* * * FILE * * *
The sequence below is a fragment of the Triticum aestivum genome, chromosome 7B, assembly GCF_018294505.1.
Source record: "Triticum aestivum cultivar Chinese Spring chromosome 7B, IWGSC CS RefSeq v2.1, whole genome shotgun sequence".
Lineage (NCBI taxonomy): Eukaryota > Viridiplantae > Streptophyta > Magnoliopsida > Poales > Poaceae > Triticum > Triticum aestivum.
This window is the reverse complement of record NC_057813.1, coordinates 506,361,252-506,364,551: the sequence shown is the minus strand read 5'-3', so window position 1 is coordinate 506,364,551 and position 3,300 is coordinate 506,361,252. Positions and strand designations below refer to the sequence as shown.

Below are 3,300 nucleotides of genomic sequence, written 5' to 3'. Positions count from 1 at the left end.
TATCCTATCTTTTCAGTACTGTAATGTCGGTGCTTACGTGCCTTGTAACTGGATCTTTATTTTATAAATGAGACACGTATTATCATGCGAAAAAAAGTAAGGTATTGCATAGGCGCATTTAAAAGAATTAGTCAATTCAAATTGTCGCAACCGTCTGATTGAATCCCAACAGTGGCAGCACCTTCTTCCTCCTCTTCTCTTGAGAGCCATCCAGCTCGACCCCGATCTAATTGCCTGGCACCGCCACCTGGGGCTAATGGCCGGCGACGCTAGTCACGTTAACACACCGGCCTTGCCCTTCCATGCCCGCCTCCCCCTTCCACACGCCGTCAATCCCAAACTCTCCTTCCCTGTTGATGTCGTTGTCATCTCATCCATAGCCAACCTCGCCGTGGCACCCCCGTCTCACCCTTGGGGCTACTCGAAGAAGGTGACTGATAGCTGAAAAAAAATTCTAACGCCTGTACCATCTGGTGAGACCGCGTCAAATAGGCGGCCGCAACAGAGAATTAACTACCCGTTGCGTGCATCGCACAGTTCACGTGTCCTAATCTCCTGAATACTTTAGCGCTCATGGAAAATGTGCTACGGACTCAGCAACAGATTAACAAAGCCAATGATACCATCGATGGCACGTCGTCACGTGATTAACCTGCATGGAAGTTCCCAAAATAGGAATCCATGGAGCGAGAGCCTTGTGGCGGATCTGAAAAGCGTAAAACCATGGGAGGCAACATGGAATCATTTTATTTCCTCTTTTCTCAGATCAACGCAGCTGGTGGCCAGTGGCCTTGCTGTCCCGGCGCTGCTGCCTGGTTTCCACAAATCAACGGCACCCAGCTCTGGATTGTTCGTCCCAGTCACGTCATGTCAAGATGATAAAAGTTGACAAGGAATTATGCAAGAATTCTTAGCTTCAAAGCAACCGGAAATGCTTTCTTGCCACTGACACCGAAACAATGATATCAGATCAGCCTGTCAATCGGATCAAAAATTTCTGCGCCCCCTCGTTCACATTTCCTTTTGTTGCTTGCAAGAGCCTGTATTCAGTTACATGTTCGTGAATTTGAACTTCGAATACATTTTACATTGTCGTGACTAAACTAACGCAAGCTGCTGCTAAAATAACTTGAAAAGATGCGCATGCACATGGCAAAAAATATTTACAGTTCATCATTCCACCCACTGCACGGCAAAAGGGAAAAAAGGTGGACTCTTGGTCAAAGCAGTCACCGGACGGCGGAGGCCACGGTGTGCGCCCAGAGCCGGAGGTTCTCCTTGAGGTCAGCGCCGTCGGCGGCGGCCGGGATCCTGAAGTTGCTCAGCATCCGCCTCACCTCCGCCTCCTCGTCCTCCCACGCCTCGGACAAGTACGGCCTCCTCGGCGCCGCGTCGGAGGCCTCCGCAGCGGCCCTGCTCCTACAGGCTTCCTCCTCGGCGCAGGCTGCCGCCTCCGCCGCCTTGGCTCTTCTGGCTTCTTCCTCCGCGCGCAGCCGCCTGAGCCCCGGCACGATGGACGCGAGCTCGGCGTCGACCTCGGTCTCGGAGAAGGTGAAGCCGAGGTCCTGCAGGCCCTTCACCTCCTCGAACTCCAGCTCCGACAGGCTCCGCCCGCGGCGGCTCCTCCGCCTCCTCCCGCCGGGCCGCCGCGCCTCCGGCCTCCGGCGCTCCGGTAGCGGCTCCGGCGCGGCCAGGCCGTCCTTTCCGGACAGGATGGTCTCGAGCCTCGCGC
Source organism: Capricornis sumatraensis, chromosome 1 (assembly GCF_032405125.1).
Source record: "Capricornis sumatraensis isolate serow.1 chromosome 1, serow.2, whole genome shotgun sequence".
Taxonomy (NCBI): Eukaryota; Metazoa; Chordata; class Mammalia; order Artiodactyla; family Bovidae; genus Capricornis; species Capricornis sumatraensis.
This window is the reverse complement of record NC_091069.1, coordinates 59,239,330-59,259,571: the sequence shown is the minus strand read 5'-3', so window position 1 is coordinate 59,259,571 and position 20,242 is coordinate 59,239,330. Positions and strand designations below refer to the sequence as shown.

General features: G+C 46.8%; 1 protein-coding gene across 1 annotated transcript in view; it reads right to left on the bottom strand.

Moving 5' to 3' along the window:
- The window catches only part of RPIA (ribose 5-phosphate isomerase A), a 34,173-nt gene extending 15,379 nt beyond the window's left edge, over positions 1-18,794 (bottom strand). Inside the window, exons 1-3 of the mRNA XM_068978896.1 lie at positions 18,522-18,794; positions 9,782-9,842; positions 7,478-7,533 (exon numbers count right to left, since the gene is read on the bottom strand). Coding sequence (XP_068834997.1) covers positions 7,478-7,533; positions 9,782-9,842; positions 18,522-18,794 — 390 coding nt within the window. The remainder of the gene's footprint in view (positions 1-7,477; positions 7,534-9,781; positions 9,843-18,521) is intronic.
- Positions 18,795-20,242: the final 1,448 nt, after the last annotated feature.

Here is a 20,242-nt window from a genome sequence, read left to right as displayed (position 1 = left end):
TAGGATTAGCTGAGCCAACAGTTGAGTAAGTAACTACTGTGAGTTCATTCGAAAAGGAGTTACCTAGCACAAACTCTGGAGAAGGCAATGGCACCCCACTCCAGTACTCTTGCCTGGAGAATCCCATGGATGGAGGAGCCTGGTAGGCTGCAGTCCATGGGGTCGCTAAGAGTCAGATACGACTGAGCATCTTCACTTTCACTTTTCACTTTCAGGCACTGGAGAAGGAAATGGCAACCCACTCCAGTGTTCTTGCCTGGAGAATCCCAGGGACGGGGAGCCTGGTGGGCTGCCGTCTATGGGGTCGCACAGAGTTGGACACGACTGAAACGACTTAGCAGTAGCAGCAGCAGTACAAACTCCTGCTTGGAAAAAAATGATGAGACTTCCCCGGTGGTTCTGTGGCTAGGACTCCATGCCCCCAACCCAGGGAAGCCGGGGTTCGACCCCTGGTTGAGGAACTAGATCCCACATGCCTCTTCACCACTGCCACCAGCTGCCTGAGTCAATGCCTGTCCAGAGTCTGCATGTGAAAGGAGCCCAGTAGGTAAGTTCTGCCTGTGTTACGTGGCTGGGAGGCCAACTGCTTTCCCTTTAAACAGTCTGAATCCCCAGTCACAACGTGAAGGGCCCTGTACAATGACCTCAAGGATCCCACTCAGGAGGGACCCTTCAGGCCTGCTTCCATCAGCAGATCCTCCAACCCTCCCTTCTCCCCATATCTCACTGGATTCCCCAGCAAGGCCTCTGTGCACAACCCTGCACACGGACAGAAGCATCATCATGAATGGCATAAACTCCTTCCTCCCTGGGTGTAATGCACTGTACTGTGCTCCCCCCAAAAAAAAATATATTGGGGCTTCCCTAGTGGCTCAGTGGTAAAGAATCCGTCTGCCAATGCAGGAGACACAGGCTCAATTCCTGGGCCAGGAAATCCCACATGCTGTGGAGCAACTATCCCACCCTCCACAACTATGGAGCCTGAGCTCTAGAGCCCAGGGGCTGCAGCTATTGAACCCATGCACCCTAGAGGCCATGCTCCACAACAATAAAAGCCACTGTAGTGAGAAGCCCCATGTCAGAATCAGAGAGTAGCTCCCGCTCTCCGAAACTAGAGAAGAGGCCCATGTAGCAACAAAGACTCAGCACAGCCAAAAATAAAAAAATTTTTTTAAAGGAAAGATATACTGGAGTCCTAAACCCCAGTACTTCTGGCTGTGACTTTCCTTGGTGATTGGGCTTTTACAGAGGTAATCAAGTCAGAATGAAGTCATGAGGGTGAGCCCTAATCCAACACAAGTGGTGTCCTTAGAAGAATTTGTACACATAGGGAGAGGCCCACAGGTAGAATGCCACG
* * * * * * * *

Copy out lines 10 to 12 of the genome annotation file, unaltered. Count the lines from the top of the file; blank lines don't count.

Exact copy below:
This window is the reverse complement of record NC_091069.1, coordinates 59,239,330-59,259,571: the sequence shown is the minus strand read 5'-3', so window position 1 is coordinate 59,259,571 and position 20,242 is coordinate 59,239,330. Positions and strand designations below refer to the sequence as shown.

General features: G+C 46.8%; 1 protein-coding gene across 1 annotated transcript in view; it reads right to left on the bottom strand.

Moving 5' to 3' along the window: